×

State conservation grants given in Western Mass.


Recorder Staff
Friday, June 02, 2017

BOSTON — Protecting 1,972 acres in Shutesbury and Leverett was among the four conservation projects getting state grants, the Baker-Polito administration announced Friday.

The Kestrel Land Trust, based in Amherst, and the Department of Fish and Game were awarded $760,000 for their “West Quabbin Woodlands Landscape Partnership Project,” that aims to protect 1,972 acres in Shutesbury and Leverett “for sustainable forestry, conserve wildlife habitat, safeguard clean water, and guarantee public access for recreation,” according to a press release.

“Through investing in these important local projects, our administration is working to ensure Massachusetts’ ecosystems are resilient to the effects of climate change,” Gov. Charlie Baker said in a press release.

Also receiving money was the Swift River Conservation Project that looks to preserve 633 acres on the Swift River and Meadow Brook in Plainfield. The Franklin Land Trust, the Department of Fish and Game, and the Town of Plainfield received $712,500 for this project.

The Hilltown Land Trust, the Department of Fish and Game, Kestrel Land Trust, and the Town of Westhampton were presented $760,000 for the Brewer Brook Forest Preserve Project, covering 1,033 acres, while $796,000 was awarded to the Department of Conservation and Recreation, the Town of Freetown, and the Nature Conservancy toward protecting 509 acres of forest land that will become part of the Freetown-Fall River State Forest.

“We are proud to work with communities and conservation groups to ensure the protection of over 4,100 acres of beautiful open space and wildlife habitat for generations to come,” Baker said.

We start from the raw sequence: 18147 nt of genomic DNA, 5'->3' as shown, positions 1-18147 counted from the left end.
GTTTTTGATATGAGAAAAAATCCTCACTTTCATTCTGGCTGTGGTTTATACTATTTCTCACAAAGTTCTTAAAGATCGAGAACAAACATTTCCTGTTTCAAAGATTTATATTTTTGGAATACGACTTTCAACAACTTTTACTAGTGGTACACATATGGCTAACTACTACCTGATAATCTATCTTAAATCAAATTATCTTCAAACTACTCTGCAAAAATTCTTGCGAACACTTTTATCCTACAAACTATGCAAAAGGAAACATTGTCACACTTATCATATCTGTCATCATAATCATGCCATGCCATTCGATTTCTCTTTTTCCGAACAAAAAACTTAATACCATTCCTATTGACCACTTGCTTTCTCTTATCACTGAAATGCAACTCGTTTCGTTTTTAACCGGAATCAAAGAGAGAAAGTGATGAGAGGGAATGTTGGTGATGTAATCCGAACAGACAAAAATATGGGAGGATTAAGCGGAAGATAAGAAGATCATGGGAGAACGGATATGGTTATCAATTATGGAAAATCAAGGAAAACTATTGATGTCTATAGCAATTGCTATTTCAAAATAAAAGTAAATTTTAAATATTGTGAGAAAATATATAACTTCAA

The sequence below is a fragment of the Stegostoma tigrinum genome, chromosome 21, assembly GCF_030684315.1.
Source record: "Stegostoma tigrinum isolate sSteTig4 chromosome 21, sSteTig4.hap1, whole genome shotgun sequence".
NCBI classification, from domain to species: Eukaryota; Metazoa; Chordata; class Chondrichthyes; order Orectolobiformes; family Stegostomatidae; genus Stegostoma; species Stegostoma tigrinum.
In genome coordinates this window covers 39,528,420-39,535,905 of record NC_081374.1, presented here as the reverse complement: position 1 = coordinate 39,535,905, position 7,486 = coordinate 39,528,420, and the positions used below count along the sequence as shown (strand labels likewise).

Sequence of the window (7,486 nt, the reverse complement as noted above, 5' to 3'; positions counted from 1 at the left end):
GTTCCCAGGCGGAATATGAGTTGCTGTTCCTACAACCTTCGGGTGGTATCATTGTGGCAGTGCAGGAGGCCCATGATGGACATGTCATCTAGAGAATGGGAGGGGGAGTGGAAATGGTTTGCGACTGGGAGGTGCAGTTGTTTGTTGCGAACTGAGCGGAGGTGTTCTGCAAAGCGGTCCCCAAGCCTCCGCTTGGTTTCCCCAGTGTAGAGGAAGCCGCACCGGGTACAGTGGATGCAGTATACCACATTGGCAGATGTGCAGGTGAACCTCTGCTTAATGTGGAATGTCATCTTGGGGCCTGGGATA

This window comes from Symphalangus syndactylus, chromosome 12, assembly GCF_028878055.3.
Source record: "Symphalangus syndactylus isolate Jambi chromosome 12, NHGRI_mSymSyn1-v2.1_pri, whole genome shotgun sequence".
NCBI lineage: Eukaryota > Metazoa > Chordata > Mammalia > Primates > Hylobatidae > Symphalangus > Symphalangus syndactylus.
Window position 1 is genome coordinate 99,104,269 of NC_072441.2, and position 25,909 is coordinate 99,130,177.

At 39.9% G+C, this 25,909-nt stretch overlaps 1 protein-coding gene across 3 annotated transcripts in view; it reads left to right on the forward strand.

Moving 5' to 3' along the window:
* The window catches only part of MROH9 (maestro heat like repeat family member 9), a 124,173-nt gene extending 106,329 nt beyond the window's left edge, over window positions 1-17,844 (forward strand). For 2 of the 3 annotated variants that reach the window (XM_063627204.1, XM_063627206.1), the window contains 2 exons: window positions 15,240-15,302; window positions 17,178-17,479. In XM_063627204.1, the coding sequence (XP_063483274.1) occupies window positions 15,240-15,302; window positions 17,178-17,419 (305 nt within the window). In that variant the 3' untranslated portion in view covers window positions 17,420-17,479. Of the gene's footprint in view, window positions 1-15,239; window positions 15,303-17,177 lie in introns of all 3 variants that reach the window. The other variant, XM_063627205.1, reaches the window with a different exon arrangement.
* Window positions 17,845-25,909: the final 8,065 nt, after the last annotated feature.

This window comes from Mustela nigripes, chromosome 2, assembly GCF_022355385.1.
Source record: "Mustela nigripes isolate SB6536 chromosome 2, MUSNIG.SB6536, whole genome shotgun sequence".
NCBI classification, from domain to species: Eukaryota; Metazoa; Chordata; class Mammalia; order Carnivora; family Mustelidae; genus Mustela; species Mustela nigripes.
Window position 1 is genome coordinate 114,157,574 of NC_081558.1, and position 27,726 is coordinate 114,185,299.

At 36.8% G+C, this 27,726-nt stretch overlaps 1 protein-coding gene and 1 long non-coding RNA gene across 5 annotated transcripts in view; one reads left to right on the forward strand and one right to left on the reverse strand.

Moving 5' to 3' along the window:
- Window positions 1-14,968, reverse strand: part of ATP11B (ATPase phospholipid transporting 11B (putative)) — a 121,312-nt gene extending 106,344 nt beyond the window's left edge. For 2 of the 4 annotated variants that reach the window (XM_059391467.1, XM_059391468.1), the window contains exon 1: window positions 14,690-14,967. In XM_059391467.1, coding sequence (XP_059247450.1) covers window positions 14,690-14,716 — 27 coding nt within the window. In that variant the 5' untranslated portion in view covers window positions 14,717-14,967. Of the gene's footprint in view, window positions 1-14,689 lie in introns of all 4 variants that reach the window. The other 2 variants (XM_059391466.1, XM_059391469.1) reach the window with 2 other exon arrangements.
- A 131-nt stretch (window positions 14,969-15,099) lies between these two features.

“This grant program exemplifies how the state can successfully partner with municipalities and conservation groups to ensure the protection of large and important parcels of land,” said Lt. Gov. Karyn Polito in a release.

Area legislators also weighed in on the grants.

“We must continue to take concrete steps to protect our prized open space and advance climate change resilience in our communities to better prepare, adapt and reduce the future damages of global warming,” said Senate President Stan Rosenberg, D-Amherst, in a release. “By ensuring that we are committed to working with our communities to address the future impacts of climate change, we are doing our part to conserve our land in the Commonwealth.”

“These grants will help protect and conserve more than 1,600 beautiful acres in Hampshire County, providing outdoor recreational opportunities and conserving critical habitat,” said state Sen. Adam G. Hinds, D-Pittsfield. “I applaud the partnerships between the Franklin Land Trust, the Department of Fish and Game and the Town of Plainfield for their efforts to protect valuable open space around Brewer Brook Forest, Swift River and Meadow Brook and thank the Baker-Polito Administration for its support of these initiatives.”

“I am grateful to all of the public and private partners who worked together to preserve and protect these large tracts of land for future generations to enjoy,” said state Rep. Stephen Kulik, D-Worthington. “We are fortunate in western Massachusetts to have abundant natural resource areas that provide opportunities for wildlife and species habitats, recreation, and environmental protection and climate mitigation. I thank the Baker-Polito Administration for its commitment to this important program, and for making a smart investment in our rural region.”

Created in 2011 and funded through the governor’s annual capital budget, the Landscape Partnership Grant Program facilitates large acreage projects that sustain the integrity and resilience of ecosystems, enhance the viability of farm and forest economies, increase public outdoor recreational opportunities, and expand partnerships among state, municipal, and non-profit entities. Eligible projects must be a partnership between at least two eligible entities, including municipalities, nonprofits, and state agencies, to acquire a minimum of 500 acres of contiguous land.

“These large-scale land conservation projects will not only safeguard our natural resources, but will also provide additional outdoor recreational opportunities for the public,” said Energy and Environmental Affairs Secretary Matthew Beaton. “Engaging different partners to conserve natural resources, address climate change and enhance outdoor recreation opportunities is an integral part of our administration’s commitment to protect the Commonwealth’s rich natural heritage.”